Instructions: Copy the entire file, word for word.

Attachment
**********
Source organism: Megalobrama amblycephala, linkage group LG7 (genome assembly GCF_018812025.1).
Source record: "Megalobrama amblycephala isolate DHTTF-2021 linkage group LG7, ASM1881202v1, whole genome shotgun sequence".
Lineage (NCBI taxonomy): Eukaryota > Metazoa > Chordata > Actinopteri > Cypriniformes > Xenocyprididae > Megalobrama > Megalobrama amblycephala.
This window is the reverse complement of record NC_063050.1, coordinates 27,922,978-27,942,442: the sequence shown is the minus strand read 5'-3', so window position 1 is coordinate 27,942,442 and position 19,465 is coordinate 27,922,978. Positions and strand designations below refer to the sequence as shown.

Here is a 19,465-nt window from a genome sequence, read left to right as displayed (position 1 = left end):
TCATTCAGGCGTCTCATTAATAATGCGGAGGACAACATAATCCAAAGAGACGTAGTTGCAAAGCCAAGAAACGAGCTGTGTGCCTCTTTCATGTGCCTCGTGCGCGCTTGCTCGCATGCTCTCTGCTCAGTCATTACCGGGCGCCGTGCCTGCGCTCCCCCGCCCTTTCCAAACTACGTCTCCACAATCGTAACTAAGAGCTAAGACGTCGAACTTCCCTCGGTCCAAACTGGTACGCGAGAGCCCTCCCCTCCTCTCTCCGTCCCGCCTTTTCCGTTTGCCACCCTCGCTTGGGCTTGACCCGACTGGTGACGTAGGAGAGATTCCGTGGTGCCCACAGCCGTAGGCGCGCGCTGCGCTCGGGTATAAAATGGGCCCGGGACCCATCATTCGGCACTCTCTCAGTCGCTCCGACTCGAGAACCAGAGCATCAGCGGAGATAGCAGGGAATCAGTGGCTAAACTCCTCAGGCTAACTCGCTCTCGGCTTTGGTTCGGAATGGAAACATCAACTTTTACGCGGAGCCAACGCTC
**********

Source organism: Megalobrama amblycephala, linkage group LG7 (genome assembly GCF_018812025.1).
Source record: "Megalobrama amblycephala isolate DHTTF-2021 linkage group LG7, ASM1881202v1, whole genome shotgun sequence".
Lineage (NCBI taxonomy): Eukaryota > Metazoa > Chordata > Actinopteri > Cypriniformes > Xenocyprididae > Megalobrama > Megalobrama amblycephala.
This window is the reverse complement of record NC_063050.1, coordinates 27,922,978-27,942,442: the sequence shown is the minus strand read 5'-3', so window position 1 is coordinate 27,942,442 and position 19,465 is coordinate 27,922,978. Positions and strand designations below refer to the sequence as shown.

Here is a 19,465-nt window from a genome sequence, read left to right as displayed (position 1 = left end):
TCATTCAGGCGTCTCATTAATAATGCGGAGGACAACATAATCCAAAGAGACGTAGTTGCAAAGCCAAGAAACGAGCTGTGTGCCTCTTTCATGTGCCTCGTGCGCGCTTGCTCGCATGCTCTCTGCTCAGTCATTACCGGGCGCCGTGCCTGCGCTCCCCCGCCCTTTCCAAACTACGTCTCCACAATCGTAACTAAGAGCTAAGACGTCGAACTTCCCTCGGTCCAAACTGGTACGCGAGAGCCCTCCCCTCCTCTCTCCGTCCCGCCTTTTCCGTTTGCCACCCTCGCTTGGGCTTGACCCGACTGGTGACGTAGGAGAGATTCCGTGGTGCCCACAGCCGTAGGCGCGCGCTGCGCTCGGGTATAAAATGGGCCCGGGACCCATCATTCGGCACTCTCTCAGTCGCTCCGACTCGAGAACCAGAGCATCAGCGGAGATAGCAGGGAATCAGTGGCTAAACTCCTCAGGCTAACTCGCTCTCGGCTTTGGTTCGGAATGGAAACATCAACTTTTACGCGGAGCCAACGCTC